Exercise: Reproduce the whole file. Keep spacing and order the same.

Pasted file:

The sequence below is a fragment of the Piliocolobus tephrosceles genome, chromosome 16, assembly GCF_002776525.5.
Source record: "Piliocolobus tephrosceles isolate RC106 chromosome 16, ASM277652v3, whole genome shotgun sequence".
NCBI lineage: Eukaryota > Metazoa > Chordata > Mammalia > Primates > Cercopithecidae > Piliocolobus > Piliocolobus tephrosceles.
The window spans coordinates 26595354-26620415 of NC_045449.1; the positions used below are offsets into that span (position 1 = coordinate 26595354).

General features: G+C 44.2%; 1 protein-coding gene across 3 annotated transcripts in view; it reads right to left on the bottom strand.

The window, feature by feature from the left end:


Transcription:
The sequence below is a fragment of the Piliocolobus tephrosceles genome, chromosome 16, assembly GCF_002776525.5.
Source record: "Piliocolobus tephrosceles isolate RC106 chromosome 16, ASM277652v3, whole genome shotgun sequence".
NCBI lineage: Eukaryota > Metazoa > Chordata > Mammalia > Primates > Cercopithecidae > Piliocolobus > Piliocolobus tephrosceles.
The window spans coordinates 26595354-26620415 of NC_045449.1; the positions used below are offsets into that span (position 1 = coordinate 26595354).

General features: G+C 44.2%; 1 protein-coding gene across 3 annotated transcripts in view; it reads right to left on the bottom strand.

The window, feature by feature from the left end: